Wednesday, September 28, 2011
ELEPHANT MAN, THE
(October 1980, U.S.)
For some inexplicable reason, whenever I think about David Lynch's THE ELEPHANT MAN, the first thing I think about is not his impressive career, but rather THE EMPIRE STRIKES BACK (Exucse me?? Care to explain that one, Eric??). Well, it's not only because the film was released at the same time the second STAR WARS film was still going very strong, but it's also because during the previous Spring of 1980, the lead in the Broadway version of THE ELEPHANT MAN had been played by none other than Mark Hamill (Luke Skywalker) himself. Okay, I didn't say that my reasons would make a whole LOT of sense, but it's the way my twisted mind sometimes works.
Now is it just me or does Mel Brooks (producer of this film) have some kind of strange attraction to stories of human deformity? I mean, the guy produced the 1986 remake of THE FLY, too! Well, be that as it may, his venture into a non-comic tale couldn't have been more to the opposite side of his traditional comedic coin. The true story of John Merrick (his name was Joseph in real life) is disturbing, shocking, depressing and touching at the right times. David Lynch's choice to shoot 19th Century England is black and white is visual cinematic genius, to say the least. John Hurt plays Merrick, but you'd never know it without properly checking the film credits. In this story, Merrick is discovered in a Victorian freak show by surgeon Dr. Frederick Treves (played by Anthony Hopkins) and is so deformed that he must wear a hood and cap whenever he's in public. Treves is professionally intrigued by Merrick's condition and brings him to his hospital so that he can examine him. The ward nurses are horrified by Merrick's appearance, so Treves places him in a quarantine room under the watchful care of the formidable matron, Mrs. Mothershead (played by Wendy Hiller). As Merrick learns to speak and slowly discover his own identity as a man, it begins to appears as if he was rescued from the cruelty of one freak show only to be substituted for a kinder, more civilized, acceptable version of the same freak show. Merrick is still being shown off in public and other people are managing to benefit greatly from his presence. At one point in the film, even Dr. Treves himself questions his motives and loosely compares himself to those who had previously mistreated Merrick.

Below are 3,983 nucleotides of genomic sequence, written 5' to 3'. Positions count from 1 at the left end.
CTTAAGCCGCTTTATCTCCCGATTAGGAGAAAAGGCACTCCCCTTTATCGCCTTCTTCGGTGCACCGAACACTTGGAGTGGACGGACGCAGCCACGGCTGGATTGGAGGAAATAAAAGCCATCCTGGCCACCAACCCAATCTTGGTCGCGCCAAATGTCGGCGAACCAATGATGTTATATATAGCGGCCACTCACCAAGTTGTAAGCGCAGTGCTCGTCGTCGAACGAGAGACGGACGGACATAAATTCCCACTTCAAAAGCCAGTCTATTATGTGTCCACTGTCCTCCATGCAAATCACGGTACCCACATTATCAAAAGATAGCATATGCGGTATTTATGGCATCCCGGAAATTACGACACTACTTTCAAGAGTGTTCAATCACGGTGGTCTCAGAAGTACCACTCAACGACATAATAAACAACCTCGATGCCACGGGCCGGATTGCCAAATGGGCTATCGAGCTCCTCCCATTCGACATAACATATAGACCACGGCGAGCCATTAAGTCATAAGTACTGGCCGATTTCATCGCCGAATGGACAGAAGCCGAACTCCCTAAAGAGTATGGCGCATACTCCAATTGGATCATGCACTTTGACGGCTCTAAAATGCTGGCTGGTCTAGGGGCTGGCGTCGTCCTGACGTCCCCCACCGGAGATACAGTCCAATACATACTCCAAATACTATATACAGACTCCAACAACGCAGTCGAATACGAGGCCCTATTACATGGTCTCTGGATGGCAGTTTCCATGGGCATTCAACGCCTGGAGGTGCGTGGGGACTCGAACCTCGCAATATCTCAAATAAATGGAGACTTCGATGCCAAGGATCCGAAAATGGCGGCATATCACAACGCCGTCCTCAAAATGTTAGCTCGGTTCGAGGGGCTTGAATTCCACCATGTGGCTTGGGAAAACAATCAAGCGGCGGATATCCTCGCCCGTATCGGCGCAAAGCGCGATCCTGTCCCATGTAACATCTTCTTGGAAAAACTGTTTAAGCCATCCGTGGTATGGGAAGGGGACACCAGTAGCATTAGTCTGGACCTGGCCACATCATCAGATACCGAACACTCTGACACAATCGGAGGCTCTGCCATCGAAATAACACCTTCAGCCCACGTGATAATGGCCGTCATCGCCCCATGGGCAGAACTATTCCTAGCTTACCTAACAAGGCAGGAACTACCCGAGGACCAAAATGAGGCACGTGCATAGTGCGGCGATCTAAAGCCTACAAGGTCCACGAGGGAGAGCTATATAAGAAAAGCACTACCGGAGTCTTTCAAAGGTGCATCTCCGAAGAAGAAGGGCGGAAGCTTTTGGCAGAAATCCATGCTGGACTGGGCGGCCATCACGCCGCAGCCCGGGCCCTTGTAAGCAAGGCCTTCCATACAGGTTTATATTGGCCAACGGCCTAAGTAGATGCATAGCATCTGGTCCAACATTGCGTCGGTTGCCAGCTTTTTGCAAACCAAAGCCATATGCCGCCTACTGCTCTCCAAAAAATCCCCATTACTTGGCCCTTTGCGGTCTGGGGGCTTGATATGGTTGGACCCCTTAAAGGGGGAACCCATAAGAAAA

You recall earlier when I used the word "touching" as one of the many adjectives for this film? That can easily be claimed when the famous actress Mrs. Madge Kendal (played by Mrs. Mel Brooks herself, Anne Bangcroft) arranges an evening at the local musical theatre. Presented in full formal attive, Merrick rises in the Royal Box to a standing ovation of London's society, having had the performance dedicated to him from Mrs Kendal. That night, back at the hospital, he lies down (something he's not supposed to do given the enourmous size of his head) on his bed and dies peacefully, consoled by a vision of his mother whom we have frequently seen a photograph of during the course of the film.
Rest assured, though, as touching and moralizing as much of THE ELEPHANT MAN can be at times, it's still filled with the richly bizarre and surrealistic style of film making and storytelling that any David Lynch fan would come to expect from his work. And who can't give John Hurt the highest credit he deserves for being able to achieve such a performance under the heaviest, most grueling of make-up mask experiences? This is also the same man that gave birth to a small alien out of his stomach the year before in ALIEN (1979).
Favorite line or dialogue:
John Merrick: "I am not an elephant! I am not an animal! I am a human being! I am a man!"